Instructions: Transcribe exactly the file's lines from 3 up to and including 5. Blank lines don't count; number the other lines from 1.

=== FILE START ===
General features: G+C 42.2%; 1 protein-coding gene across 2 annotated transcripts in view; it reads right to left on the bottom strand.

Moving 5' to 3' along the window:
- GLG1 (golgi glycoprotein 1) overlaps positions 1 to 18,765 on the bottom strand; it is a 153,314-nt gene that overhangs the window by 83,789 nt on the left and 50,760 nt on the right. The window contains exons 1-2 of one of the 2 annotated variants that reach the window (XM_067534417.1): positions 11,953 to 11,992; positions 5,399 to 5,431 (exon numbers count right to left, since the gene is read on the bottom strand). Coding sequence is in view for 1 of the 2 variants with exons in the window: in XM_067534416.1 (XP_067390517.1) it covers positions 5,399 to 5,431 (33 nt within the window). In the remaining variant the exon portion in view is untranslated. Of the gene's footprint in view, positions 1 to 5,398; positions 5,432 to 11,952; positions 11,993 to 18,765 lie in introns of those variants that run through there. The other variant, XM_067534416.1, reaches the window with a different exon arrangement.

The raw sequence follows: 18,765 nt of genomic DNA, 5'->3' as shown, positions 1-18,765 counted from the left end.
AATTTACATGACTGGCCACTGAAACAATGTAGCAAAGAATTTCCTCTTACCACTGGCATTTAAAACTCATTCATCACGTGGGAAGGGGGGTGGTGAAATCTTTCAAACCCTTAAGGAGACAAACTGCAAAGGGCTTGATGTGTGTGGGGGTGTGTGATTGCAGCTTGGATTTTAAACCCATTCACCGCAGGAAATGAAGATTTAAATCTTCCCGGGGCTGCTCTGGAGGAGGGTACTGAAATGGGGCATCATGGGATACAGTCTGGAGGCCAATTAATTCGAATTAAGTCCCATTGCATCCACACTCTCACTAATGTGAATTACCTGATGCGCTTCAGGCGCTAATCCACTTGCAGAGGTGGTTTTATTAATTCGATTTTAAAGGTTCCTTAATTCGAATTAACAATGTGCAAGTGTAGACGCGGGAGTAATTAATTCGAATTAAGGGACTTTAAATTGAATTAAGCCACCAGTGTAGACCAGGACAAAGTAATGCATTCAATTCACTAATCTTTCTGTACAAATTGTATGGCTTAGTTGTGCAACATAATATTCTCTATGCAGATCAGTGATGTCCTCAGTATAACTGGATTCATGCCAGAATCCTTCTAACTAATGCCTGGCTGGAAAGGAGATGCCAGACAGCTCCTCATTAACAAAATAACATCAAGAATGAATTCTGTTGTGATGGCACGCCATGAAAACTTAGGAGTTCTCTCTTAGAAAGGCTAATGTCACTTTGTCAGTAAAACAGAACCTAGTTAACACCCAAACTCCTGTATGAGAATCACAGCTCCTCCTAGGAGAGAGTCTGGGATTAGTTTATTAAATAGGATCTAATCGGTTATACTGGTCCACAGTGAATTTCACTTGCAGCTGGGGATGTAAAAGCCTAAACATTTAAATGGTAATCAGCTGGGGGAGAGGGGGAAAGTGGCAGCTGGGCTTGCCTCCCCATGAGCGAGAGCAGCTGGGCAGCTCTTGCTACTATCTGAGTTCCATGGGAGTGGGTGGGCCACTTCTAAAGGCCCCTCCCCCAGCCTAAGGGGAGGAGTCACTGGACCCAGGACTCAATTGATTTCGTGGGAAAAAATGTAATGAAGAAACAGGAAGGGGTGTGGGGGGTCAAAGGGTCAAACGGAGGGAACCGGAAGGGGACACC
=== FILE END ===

- GLG1 (golgi glycoprotein 1) overlaps positions 1 to 18,765 on the bottom strand; it is a 153,314-nt gene that overhangs the window by 83,789 nt on the left and 50,760 nt on the right. The window contains exons 1-2 of one of the 2 annotated variants that reach the window (XM_067534417.1): positions 11,953 to 11,992; positions 5,399 to 5,431 (exon numbers count right to left, since the gene is read on the bottom strand). Coding sequence is in view for 1 of the 2 variants with exons in the window: in XM_067534416.1 (XP_067390517.1) it covers positions 5,399 to 5,431 (33 nt within the window). In the remaining variant the exon portion in view is untranslated. Of the gene's footprint in view, positions 1 to 5,398; positions 5,432 to 11,952; positions 11,993 to 18,765 lie in introns of those variants that run through there. The other variant, XM_067534416.1, reaches the window with a different exon arrangement.

The raw sequence follows: 18,765 nt of genomic DNA, 5'->3' as shown, positions 1-18,765 counted from the left end.
AATTTACATGACTGGCCACTGAAACAATGTAGCAAAGAATTTCCTCTTACCACTGGCATTTAAAACTCATTCATCACGTGGGAAGGGGGGTGGTGAAATCTTTCAAACCCTTAAGGAGACAAACTGCAAAGGGCTTGATGTGTGTGGGGGTGTGTGATTGCAGCTTGGATTTTAAACCCATTCACCGCAGGAAATGAAGATTTAAATCTTCCCGGGGCTGCTCTGGAGGAGGGTACTGAAATGGGGCATCATGGGATACAGTCTGGAGGCCAATTAATTCGAATTAAGTCCCATTGCATCCACACTCTCACTAATGTGAATTACCTGATGCGCTTCAGGCGCTAATCCACTTGCAGAGGTGGTTTTATTAATTCGATTTTAAAGGTTCCTTAATTCGAATTAACAATGTGCAAGTGTAGACGCGGGAGTAATTAATTCGAATTAAGGGACTTTAAATTGAATTAAGCCACCAGTGTAGACCAGGACAAAGTAATGCATTCAATTCACTAATCTTTCTGTACAAATTGTATGGCTTAGTTGTGCAACATAATATTCTCTATGCAGATCAGTGATGTCCTCAGTATAACTGGATTCATGCCAGAATCCTTCTAACTAATGCCTGGCTGGAAAGGAGATGCCAGACAGCTCCTCATTAACAAAATAACATCAAGAATGAATTCTGTTGTGATGGCACGCCATGAAAACTTAGGAGTTCTCTCTTAGAAAGGCTAATGTCACTTTGTCAGTAAAACAGAACCTAGTTAACACCCAAACTCCTGTATGAGAATCACAGCTCCTCCTAGGAGAGAGTCTGGGATTAGTTTATTAAATAGGATCTAATCGGTTATACTGGTCCACAGTGAATTTCACTTGCAGCTGGGGATGTAAAAGCCTAAACATTTAAATGGTAATCAGCTGGGGGAGAGGGGGAAAGTGGCAGCTGGGCTTGCCTCCCCATGAGCGAGAGCAGCTGGGCAGCTCTTGCTACTATCTGAGTTCCATGGGAGTGGGTGGGCCACTTCTAAAGGCCCCTCCCCCAGCCTAAGGGGAGGAGTCACTGGACCCAGGACTCAATTGATTTCGTGGGAAAAAATGTAATGAAGAAACAGGAAGGGGTGTGGGGGGTCAAAGGGTCAAACGGAGGGAACCGGAAGGGGACACC